Let’s further assume that they have a lot of internal meetings, order follow up, report writing and  emails that takes 2 hours per day (a conservative estimate in my experience) travel time of another 2 hours/day to get to 3 meetings with customers taking 30 minutes each.

All that means that the face to face selling time, the key to revenue generation in most B2B businesses is  just  1.5 hours a day, so the real cost of the sales representatives time, doing the real work of selling is $1,387/hour.

Puts a different light on the common task of sales reps of following up the business cards collected at that sales conference, or cold calling door to door in the local industrial park, doesn’t it?

The only real way to measure the CPL is to have a process in place that is sufficiently complete, and agile enough to recognise differences in the nature of the so called leads. This really requires the knowledge of people to be applied. Leaving it to the algorithms in the CRM is no way to go, although at the rate of development of machine learning, that will be possible in the very near future.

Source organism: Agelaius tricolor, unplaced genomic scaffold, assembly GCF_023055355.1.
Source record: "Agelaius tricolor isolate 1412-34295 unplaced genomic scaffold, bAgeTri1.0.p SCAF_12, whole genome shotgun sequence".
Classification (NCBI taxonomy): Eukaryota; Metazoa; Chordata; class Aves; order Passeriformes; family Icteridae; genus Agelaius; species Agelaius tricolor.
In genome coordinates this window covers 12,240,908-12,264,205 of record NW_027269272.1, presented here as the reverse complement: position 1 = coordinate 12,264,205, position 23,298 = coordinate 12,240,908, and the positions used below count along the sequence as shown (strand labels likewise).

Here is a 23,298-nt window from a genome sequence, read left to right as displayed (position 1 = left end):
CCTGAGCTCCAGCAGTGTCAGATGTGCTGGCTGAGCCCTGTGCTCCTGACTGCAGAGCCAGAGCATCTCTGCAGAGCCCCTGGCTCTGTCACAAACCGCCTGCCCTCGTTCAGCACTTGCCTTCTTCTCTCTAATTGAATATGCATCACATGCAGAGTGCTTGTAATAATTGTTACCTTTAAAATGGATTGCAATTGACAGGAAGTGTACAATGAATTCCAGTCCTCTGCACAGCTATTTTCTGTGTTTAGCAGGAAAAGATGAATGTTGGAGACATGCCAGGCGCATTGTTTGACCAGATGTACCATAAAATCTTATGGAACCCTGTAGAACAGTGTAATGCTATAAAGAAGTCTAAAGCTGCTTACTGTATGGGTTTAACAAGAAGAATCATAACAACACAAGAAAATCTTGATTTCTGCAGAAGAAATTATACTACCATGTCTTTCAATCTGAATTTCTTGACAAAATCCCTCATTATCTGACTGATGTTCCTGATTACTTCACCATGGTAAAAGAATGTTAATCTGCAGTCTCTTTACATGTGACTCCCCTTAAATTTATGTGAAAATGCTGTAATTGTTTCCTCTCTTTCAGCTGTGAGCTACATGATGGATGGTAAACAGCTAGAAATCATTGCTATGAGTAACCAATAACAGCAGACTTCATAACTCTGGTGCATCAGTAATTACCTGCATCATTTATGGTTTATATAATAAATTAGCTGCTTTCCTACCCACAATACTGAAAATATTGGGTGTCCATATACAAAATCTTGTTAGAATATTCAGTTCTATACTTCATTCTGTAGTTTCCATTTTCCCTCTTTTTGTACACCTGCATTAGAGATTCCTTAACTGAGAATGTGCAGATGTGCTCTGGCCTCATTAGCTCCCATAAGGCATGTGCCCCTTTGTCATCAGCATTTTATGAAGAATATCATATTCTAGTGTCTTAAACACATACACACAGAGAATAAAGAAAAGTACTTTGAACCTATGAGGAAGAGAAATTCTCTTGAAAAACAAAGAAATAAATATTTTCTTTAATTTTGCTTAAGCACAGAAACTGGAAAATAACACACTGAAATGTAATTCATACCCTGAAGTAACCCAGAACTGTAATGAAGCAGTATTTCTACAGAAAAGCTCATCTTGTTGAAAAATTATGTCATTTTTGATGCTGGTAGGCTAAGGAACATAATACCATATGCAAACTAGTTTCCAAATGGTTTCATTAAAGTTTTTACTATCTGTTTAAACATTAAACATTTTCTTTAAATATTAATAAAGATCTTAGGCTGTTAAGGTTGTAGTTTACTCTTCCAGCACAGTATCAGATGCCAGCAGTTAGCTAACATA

Scary thought that for sales and marketing people.

However, currently a robust process looks something like:

  • A strategy for creating and leveraging demand
  • Articulation of the value proposition of the business
  • Identification of  the ideal customer on the basis to whom the value proposition will be of most value
  • Detailed customer  journey analysis
  • Automated systems to do the ‘grunt’ work
  • Face to face sales time & conversion rates
  • KPI’s and dashboards to collect and monitor key sales pipeline data
  • Continuous improvement of all the above.

When all that is done, measure the CPL in a way that is meaningful to your business.